Here are some of the latest health and medical news developments, compiled by editors of HealthDay:
CDC Finds Rocket Fuel Chemical in U.S. Baby Formula
A rocket fuel chemical called perchlorate was found in samples of powdered baby formula tested by U.S. Centers for Disease Control and Prevention scientists, but it's not clear how much of a health threat it poses to infants.
The largest amounts of perchlorate were found in baby formula derived from cow's milk, said the researchers, who wouldn't disclose the brands of formula they analyzed, the Associated Press reported.
Scientists have said significant amounts of perchlorate can affect the function of the thyroid, which helps set the body's metabolism. Fetal and infant brain development can be affected by thyroid problems.
But the level of risk posed by the trace amounts of perchlorate in baby formula is difficult to assess, the AP reported. Formula sold in the United States must contain iodine, which counteracts perchlorate's effects. Other factors that influence risk include the infant's size and how much formula they consume.
Potential health risks weren't examined in the CDC study, which was published last month. The Environmental Working Group issued a press release Thursday to draw public attention to the study.
FDA Panel Splits on New Diabetes Drug
A U.S. Food and Drug Administration advisory panel has found that an experimental diabetes drug from Novo Nordisk does not appear to carry heart risks, but panel members were split on whether to recommend approval for the injectable medication because of its possible link to thyroid tumors.
The Danish drug maker has asked the FDA to approve liraglutide for millions of patients with type 2 diabetes. The drug has been shown to lower blood sugar levels while reducing weight, making it unique among diabetes medications.
According to the Associated Press, the panelists voted 6 to 6 on whether the drug should be approved, because research has shown it caused cancerous thyroid tumors in rats and mice. The panel voted 8 to 5 that liraglutide did not appear to hasten heart attack and other problems seen with similar drugs in recent years.
The FDA is not required to follow its advisory panels' advice, though it usually does.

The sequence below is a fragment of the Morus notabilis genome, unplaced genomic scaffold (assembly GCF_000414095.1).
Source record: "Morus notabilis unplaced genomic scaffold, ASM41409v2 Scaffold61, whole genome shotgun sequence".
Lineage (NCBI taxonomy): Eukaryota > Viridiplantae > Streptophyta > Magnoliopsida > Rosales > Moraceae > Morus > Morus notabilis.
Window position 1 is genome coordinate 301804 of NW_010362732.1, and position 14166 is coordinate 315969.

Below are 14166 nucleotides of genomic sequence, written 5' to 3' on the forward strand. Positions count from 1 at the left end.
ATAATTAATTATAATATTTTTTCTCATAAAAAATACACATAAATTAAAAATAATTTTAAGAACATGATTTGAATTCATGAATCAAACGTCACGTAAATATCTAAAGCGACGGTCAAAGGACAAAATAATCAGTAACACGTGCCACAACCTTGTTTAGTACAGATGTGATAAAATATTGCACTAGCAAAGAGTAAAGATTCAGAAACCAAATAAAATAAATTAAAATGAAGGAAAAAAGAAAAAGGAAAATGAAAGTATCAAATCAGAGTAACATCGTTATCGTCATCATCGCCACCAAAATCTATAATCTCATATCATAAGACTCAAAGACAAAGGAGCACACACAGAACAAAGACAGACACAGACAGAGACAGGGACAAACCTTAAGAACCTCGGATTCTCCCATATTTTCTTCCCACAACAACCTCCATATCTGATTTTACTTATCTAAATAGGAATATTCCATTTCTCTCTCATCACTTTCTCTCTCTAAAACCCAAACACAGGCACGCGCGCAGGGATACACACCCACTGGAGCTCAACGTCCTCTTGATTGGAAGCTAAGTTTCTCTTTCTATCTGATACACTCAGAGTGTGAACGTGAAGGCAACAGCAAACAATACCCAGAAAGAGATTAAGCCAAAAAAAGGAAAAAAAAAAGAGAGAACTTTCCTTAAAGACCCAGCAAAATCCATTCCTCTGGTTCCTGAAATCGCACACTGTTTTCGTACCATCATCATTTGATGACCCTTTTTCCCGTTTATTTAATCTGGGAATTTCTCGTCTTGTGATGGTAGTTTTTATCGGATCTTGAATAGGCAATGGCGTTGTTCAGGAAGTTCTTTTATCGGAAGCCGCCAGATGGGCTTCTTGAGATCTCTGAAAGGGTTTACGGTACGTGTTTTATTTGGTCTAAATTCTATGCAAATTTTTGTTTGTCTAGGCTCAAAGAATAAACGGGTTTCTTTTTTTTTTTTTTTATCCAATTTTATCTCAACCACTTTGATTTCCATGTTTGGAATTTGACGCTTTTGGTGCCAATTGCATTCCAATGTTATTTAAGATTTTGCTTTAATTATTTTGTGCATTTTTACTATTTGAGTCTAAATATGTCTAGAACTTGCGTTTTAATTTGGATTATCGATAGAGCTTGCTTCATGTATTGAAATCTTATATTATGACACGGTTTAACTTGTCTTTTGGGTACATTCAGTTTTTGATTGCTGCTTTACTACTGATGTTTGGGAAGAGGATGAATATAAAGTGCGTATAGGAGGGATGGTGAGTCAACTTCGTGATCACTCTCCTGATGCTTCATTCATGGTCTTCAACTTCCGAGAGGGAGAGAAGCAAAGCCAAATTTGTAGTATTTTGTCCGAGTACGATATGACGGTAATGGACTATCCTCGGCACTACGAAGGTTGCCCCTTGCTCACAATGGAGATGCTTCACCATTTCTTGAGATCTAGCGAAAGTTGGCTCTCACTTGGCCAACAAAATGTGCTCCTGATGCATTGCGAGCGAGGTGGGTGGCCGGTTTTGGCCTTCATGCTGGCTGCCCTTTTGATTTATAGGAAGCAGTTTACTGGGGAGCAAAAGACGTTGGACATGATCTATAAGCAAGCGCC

Denmark-based Novo Nordisk is one of more than a dozen companies developing new therapies to compete in the $5.1 billion U.S. diabetes drug market, the wire service reported.
FDA scientists stressed that most drug studies are discontinued after showing findings similar to the rat and mice studies conducted with liraglutide.
"It is very rare for a drug that has caused tumors in two species, in both genders at clinically relevant exposures, to be approved," said FDA drug reviewer Karen Mahoney. Novo Nordisk argued that while their drug spurs tumor growth in rodent cells, there is no comparable reaction in humans. But that reasoning failed to convince a majority of panelists.
"I just don't think we have enough data to be reasonably confident of safety in humans for long-term use," said Dr. Peter Savage, of the U.S. National Institutes of Health.
Liraglutide is among the first to go before the FDA's panel of diabetes experts since the agency issued new safety guidelines for diabetes treatments last year. The more cautious stance followed a 2007 controversy surrounding figures suggesting GlaxoSmithKline's blockbuster pill Avandia increased the risk of heart attack.
Because Novo Nordisk conducted its tests before the FDA issued the new guidelines, it primarily studied the drug in otherwise healthy diabetes patients in their 50s, excluding patients with elevated heart risks, the wire service reported. The FDA now requires companies to study high-risk patients, including the elderly, to give a more complete picture of the drug's side effects.
If approved, Novo Nordisk plans to the market the drug under the name Victoza. A decision is expected in the coming weeks, according to the AP.
Childhood Cancer Survivors Face Learning Problems: Study
Many children who survive cancer experience learning problems and poor educational achievement, according to a Canadian study.
It included almost 800 people who had a primary diagnosis of cancer at age 15 or younger and had survived for more than five years after the diagnosis. Compared to their peers, young cancer survivors needed more special education services, were more likely to repeat a grade level, and achieved lower levels of education, United Press International reported.
The study was published in the journal Cancer.
"These are very significant findings," Barbara Kaminsky, chief executive officer of the Canadian Cancer Society of British Columbia and Yukon, said in a news release, UPI reported. "It is not good enough to just improve survival rates for these children. We need to ensure that as many childhood cancer patients as possible become more than survivors -- rather we hope to have post-cancer thrivers."
Kaminsky said many childhood cancer survivors experience "adverse late effects" -- problems that may be related to the disease or to the aggressive treatments they've endured.